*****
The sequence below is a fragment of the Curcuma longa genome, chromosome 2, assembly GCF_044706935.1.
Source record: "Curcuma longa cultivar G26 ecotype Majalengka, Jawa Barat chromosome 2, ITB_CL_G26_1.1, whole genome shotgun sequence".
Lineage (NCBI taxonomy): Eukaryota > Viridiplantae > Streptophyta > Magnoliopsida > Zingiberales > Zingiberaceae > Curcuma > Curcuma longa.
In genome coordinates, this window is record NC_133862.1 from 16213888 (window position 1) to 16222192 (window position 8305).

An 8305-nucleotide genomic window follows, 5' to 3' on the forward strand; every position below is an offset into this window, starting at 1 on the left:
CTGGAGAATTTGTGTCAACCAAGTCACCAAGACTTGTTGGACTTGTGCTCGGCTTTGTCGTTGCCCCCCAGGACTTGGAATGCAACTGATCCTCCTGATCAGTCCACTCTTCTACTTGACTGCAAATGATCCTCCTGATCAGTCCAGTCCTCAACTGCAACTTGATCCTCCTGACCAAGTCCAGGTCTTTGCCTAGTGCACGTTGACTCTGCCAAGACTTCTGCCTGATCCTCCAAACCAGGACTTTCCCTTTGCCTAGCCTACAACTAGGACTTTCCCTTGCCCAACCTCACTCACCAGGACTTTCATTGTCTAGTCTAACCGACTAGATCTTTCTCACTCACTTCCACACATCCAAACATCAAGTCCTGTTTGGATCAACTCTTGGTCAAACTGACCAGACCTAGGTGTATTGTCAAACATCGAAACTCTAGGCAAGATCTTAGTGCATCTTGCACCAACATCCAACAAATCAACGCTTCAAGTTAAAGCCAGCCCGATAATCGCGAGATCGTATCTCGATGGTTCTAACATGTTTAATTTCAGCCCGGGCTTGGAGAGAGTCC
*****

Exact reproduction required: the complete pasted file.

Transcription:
The sequence below is a fragment of the Curcuma longa genome, chromosome 2, assembly GCF_044706935.1.
Source record: "Curcuma longa cultivar G26 ecotype Majalengka, Jawa Barat chromosome 2, ITB_CL_G26_1.1, whole genome shotgun sequence".
Lineage (NCBI taxonomy): Eukaryota > Viridiplantae > Streptophyta > Magnoliopsida > Zingiberales > Zingiberaceae > Curcuma > Curcuma longa.
In genome coordinates, this window is record NC_133862.1 from 16213888 (window position 1) to 16222192 (window position 8305).

An 8305-nucleotide genomic window follows, 5' to 3' on the forward strand; every position below is an offset into this window, starting at 1 on the left:
CTGGAGAATTTGTGTCAACCAAGTCACCAAGACTTGTTGGACTTGTGCTCGGCTTTGTCGTTGCCCCCCAGGACTTGGAATGCAACTGATCCTCCTGATCAGTCCACTCTTCTACTTGACTGCAAATGATCCTCCTGATCAGTCCAGTCCTCAACTGCAACTTGATCCTCCTGACCAAGTCCAGGTCTTTGCCTAGTGCACGTTGACTCTGCCAAGACTTCTGCCTGATCCTCCAAACCAGGACTTTCCCTTTGCCTAGCCTACAACTAGGACTTTCCCTTGCCCAACCTCACTCACCAGGACTTTCATTGTCTAGTCTAACCGACTAGATCTTTCTCACTCACTTCCACACATCCAAACATCAAGTCCTGTTTGGATCAACTCTTGGTCAAACTGACCAGACCTAGGTGTATTGTCAAACATCGAAACTCTAGGCAAGATCTTAGTGCATCTTGCACCAACATCCAACAAATCAACGCTTCAAGTTAAAGCCAGCCCGATAATCGCGAGATCGTATCTCGATGGTTCTAACATGTTTAATTTCAGCCCGGGCTTGGAGAGAGTCC